Tag Archive | club

2014 Frederick County Fair – Popular Bees!

September 20, 2014

One thing I look forward to each year is working the fair with the Frederick County Beekeeping Association.  In addition to selling hoards of honey and educating our locals about beekeeping, colony collapse disorder, the benefits of honey, and so much more, we also teach them how to make hand rolled beeswax candles!

People make a bee-line to come visit us and see the bees!  It’s really a wonderful event.

Here are some fun photos highlighting the FCBA at the fair…

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Top Ten: What to Expect as a New Beekeeper

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The Frederick County Beekeeping Association’s (FCBA’s) annual beekeeping short course was held over the past few weekends.  I said this before and I’ll say it again, there’s no better way to get started as a beekeeper than taking a short course from your local bee club.  One of my favorite segments last year (when I was still in decision-making mode) was the first year beekeeper’s presentation of their experience since taking the course.  I remembered thinking, wouldn’t that be cool if I were standing up there next year speaking about my first year of beekeeping.

I was thrilled to have the opportunity to do just that, and I even learned something about myself. I learned that, although I can be as quiet and introverted as they come – particularly in a room full of people I don’t know – give me 15 minutes and a microphone and ask me to talk about my bees and I will dominate center stage for at least 30 minutes, even if it cuts into people’s lunch breaks. Oops! Ok, I certainly didn’t mean to take up anyone’s lunch time, but once I began talking about my bees in front of close to 70 people, I felt no fear. I felt excitement, a rush, passion, and sheer joy in sharing my experience with others (which, come to think of it, may be why I write this blog).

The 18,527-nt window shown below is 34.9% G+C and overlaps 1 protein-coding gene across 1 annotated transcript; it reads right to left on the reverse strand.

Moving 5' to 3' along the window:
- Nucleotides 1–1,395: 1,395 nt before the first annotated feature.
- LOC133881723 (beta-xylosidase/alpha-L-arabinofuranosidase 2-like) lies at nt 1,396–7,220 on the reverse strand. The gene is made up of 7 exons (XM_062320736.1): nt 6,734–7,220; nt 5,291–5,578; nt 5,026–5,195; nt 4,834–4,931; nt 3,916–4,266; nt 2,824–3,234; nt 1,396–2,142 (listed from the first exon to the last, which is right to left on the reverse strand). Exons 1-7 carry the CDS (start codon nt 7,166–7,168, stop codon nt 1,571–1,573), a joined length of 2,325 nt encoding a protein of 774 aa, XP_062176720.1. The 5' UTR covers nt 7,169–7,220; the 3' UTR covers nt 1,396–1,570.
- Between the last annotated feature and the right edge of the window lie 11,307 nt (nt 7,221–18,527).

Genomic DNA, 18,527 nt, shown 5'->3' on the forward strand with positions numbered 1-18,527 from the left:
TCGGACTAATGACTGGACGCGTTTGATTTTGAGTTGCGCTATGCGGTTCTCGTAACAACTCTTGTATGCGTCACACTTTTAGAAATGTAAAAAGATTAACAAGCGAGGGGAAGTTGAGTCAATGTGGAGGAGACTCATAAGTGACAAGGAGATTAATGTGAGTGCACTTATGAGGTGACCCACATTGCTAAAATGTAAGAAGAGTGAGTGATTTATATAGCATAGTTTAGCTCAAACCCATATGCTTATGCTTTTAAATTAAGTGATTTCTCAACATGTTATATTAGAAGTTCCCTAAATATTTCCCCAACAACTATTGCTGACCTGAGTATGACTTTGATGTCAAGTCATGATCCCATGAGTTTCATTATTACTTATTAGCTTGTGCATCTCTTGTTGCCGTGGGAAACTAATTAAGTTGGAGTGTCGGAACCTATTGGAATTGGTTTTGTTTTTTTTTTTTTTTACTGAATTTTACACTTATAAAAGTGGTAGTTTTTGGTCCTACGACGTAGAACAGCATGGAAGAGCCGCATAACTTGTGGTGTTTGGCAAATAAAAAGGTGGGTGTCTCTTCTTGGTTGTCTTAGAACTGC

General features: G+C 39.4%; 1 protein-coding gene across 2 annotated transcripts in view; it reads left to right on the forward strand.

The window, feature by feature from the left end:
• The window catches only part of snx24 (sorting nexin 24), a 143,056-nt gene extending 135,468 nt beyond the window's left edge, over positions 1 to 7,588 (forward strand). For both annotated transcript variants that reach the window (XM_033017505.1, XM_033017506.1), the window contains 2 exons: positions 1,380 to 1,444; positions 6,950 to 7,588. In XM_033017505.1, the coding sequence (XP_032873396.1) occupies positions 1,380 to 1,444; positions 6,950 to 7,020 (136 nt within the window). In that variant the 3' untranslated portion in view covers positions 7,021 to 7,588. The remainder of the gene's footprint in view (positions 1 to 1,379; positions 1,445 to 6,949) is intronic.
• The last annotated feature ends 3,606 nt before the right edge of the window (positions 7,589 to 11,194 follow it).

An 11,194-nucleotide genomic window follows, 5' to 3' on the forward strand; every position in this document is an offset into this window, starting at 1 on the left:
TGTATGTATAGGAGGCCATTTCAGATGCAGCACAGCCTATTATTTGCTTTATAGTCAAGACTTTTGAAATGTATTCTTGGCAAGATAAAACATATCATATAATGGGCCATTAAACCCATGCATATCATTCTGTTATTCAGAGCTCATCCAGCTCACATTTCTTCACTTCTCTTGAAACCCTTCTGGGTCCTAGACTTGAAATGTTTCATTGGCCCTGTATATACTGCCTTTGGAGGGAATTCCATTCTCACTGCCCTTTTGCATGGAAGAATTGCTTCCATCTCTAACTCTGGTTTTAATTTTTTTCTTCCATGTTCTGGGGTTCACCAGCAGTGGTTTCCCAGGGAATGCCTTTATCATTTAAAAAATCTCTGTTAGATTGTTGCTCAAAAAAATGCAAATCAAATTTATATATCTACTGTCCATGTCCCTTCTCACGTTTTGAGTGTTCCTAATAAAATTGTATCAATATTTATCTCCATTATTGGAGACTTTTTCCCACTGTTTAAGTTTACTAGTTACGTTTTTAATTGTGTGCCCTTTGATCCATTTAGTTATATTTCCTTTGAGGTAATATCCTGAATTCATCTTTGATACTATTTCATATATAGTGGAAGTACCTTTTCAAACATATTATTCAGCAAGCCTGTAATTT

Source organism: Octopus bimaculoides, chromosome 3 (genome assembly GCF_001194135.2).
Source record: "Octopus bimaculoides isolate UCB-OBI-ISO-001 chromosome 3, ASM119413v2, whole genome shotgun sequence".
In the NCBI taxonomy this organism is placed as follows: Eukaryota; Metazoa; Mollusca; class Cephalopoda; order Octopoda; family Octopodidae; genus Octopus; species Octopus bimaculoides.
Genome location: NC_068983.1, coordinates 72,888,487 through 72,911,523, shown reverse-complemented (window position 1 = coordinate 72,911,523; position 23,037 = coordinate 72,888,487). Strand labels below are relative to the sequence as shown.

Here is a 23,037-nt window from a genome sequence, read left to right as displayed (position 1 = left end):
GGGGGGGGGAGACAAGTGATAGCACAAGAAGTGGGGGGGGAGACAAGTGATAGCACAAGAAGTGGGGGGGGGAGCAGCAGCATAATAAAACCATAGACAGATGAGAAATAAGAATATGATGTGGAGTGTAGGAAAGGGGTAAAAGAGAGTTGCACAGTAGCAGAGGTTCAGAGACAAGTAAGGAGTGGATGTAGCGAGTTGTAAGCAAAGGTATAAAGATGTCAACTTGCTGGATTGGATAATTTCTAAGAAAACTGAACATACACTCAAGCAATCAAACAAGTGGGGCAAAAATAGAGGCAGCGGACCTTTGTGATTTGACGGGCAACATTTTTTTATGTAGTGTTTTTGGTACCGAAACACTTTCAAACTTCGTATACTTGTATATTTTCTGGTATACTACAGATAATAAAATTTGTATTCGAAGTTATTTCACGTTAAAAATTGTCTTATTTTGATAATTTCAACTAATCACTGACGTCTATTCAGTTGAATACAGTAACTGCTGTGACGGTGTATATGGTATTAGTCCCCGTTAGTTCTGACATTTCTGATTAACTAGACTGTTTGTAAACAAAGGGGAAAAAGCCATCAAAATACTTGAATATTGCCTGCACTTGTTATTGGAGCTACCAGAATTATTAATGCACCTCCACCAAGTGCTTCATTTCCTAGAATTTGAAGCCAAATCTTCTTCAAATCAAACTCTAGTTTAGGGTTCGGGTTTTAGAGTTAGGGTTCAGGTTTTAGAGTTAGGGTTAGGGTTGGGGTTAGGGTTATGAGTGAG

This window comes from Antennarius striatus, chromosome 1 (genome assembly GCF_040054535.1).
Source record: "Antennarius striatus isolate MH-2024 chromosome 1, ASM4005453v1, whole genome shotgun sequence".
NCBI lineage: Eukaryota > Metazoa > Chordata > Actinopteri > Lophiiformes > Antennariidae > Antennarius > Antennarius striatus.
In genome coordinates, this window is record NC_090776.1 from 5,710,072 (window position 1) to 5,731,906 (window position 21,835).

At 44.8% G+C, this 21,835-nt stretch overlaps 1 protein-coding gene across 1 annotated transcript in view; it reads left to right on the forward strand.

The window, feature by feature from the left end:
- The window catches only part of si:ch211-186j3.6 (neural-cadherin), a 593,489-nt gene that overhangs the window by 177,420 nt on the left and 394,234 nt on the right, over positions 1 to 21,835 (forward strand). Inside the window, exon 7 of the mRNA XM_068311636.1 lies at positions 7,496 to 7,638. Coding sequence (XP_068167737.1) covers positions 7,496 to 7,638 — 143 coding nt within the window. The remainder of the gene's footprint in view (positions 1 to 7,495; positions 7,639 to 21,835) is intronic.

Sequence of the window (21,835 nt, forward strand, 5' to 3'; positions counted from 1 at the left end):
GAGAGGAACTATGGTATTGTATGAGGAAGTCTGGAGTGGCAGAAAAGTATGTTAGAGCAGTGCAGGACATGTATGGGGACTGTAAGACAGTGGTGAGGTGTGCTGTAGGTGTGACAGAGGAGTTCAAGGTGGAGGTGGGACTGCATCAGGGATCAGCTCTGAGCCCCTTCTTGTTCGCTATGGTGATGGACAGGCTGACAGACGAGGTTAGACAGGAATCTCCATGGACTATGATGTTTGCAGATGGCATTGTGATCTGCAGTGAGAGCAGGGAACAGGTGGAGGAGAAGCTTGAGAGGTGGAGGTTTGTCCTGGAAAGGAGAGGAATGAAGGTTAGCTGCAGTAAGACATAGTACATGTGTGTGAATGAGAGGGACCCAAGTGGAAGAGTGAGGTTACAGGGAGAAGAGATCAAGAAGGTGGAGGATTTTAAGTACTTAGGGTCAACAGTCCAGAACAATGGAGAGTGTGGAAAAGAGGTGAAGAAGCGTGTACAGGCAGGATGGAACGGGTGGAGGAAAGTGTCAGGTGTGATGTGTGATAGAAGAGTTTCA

What a blast and a privilege. I can only hope it went as fast for them as it did for me and that I was able to provide some informational value, perhaps even entertainment value. Sure I shared my hive setup, my highs and lows, how I feed, how I treat, blah blah blah… What I really wanted to tell them were the things that I may have been aware of at a subconscious level, but that really didn’t sink in until I started doing it….

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Calling in Reinforcements

June 23, 2013 (Day 44)

After Friday night’s flopped attempt to spot eggs and larvae and/or a queen, my mind darted straight to the worst case scenario – my hive was queenless. I knew a queen cell had been formed. I knew that the top box didn’t look any better than it had a week prior with four full frames untouched. If they created their own queen, then I didn’t want to purchase and introduce a new queen or she could be killed. If they created their own queen, was she a good, strong, healthy, mated, egg laying queen? If she wasn’t, then I’d have to find and kill the weak queen first, then introduce the new queen. Well heck, if I was able to find the queen, I wouldn’t be asking these questions in the first place!

In short, if you can’t find your queen, or you can’t identify new eggs and larvae to validate that the queen is ok, then you don’t know the state of your hive. You’re clueless. Yep, that was me on Friday night – desperate and clueless.

Calling on the FCBA

The Frederick County Beekeeping Association (FCBA) members had come to my rescue in the past, and I knew of situations where new beekeepers would ask for experienced members to visit their hives. I don’t like asking for help, but at this point, I needed help.  I sent an email to the forum describing my dilemma.  Six or more members responded, all sensing my distress and coming to my rescue with useful tips and information.